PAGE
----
Skip to main content
Article thumbnail
Location of Repository

Validity and reliability of the DMSES UK : a measure of self-efficacy for type 2 diabetes self-management

By Jackie Sturt, Hilary Hearnshaw and M. Wakelin


Objectives Self-efficacy is an important outcome measure of self-management interventions. We aimed to establish UK validity and reliability of the diabetes management self-efficacy scale (DMSES).\ud \ud Methods The 20 item DMSES was available for Dutch and US populations. Consultation with people with type 2 diabetes and health professionals established UK content and face validity resulting in item reduction to 15. Participants were adults with type 2 diabetes enrolled in a randomised controlled trial (RCT) of the diabetes manual, a self-management education intervention, with an HbA1c over 7% and who understood English. Baseline trial data and follow-up control group data were used.\ud \ud Results A total of 175 participants completed all 15 items. Pearson’s correlation coefficient of −0.46 (P < 0.0001) between the DMSES UK and the problem areas in diabetes scale demonstrated criterion validity. Intra-class correlation between data from 67 of these participants was 0.77, demonstrating test-retest reliability. The correlation coefficients between item scores and total scores were >0.30. Cronbach’s alpha was 0.89 over all items.\ud \ud Conclusion This evaluation demonstrates that the scale has good internal reliability, internal consistency, construct validity, criterion validity, and test-retest reliability.\ud \ud Practice Implications The 15 item DMSES UK is suitable for use in research and clinical settings to measure the self-efficacy of people living with type 2 diabetes in managing their diabetes.\ud \u

Topics: RA0421, RC
Publisher: Cambridge University Press
Year: 2010
OAI identifier:

Suggested articles


  1. (2006). A psychological approach for providing selfmanagement education for people with type 2 diabetes: the diabetes manual.
  2. (1995). Assessment of diabetes-related distress. doi
  3. (2005). Bridging the intention – behaviour gap: planning, self-efficacy, and action control in the adoption and maintenance of physical exercise. doi
  4. (1993). Determinants of health promoting lifestyle; an integrative review. doi
  5. (1997). Development of a questionnaire identifying factors responsible for successful self-management of insulin-treated diabetes. doi
  6. (2008). Development of alternative methods of data collection in South Asians with Type 2 diabetes. doi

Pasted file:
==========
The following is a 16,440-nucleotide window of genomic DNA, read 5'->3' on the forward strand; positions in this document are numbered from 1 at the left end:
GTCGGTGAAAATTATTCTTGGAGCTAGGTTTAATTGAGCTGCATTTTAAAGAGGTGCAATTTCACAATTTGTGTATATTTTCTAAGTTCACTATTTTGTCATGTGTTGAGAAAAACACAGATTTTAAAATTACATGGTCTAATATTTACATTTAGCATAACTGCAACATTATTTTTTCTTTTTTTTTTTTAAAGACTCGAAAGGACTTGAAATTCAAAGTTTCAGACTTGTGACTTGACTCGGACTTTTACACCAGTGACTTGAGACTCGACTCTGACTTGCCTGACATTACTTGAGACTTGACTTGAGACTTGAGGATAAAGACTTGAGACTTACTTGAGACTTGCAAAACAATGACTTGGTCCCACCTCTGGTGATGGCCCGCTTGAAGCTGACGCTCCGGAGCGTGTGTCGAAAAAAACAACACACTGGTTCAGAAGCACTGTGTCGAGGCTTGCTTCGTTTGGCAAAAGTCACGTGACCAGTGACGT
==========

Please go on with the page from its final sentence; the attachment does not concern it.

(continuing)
7. (2008). Effectiveness of the diabetes education and self management for ongoing and newly diagnosed (DESMOND) programme for people with newly diagnosed type 2 diabetes: cluster randomised controlled trial. doi
  8. (2003). Effects of educational interventions for self management of asthma in children and adolescents: systematic review and meta-analysis. doi
  9. (2008). Effects of the diabetes manual 1:1 structured education in primary care. doi
  10. (1999). Evidence suggesting that a chronic disease self-management programme can improve health status whilst reducing hospitalisation. A randomised trial. doi
  11. (2003). Expert patients usher in a new era of opportunity for the NHS. doi
  12. (2006). Guide for constructing self-efficacy scales. doi
  13. (2007). Healthy coping, negative emotions, and diabetes management: a systematic review and appraisal. doi
  14. (2003). International standards for diabetes education. doi
  15. (2002). Measurement of significant others self-efficacy in diabetes management.
  16. (2000). Motivation and dietary self-care in adults with diabetes: are selfefficacy and autonomous self-regulation complementary or competing constructs? doi
  17. (2001). reliability of the DMSES UK scale 7Norris,
  18. (2001). Response format in writing self-efficacy assessment: greater discrimination increases prediction.
  19. (2003). Responsiveness of the problem areas doi
  20. (1977). Self-efficacy theory: towards a unifying theory of behaviour change. doi
  21. (1997). Self-efficacy: the exercise of control. doi
  22. (1994). Self-efficacy. doi
  23. (2005). Structured patient education in diabetes: report from the patient education working group,
  24. (2009). Telephone peer-delivered intervention for diabetes motivation and support: the telecare exploratory RCT. doi
  25. (2003). The confidence in diabetes self-care scale: psychometric properties of a new measure of diabetes-specific self-efficacy in Dutch and US patients with type 1 diabetes. doi
  26. (2000). The diabetes empowerment scale: a measure of psychosocial self-efficacy. doi
  27. (2006). The diabetes manual trial protocol – a cluster randomized controlled trial of a self-management intervention for type 2 diabetes [ISRCTN06315411]. BMC Family Practice 7.45.
  28. (2005). The DiGEM rial protocol – a randomised controlled trial to determine the effect on glycaemic control of different strategies of blood glucose self-monitoring in people with type 2 diabetes [ISRCTN47464659].
  29. (2002). The national service framework for diabetes standards document. London: Department of Health.
  30. (1999). The psychometric properties of the diabetes management self-efficacy scale for patients with type 2 diabetes mellitus. doi
  31. (2005). Validation of the Australian/English version of the diabetes management self-efficacy scale. doi

To submit an update or takedown request for this paper, please submit an Update/Correction/Removal Request.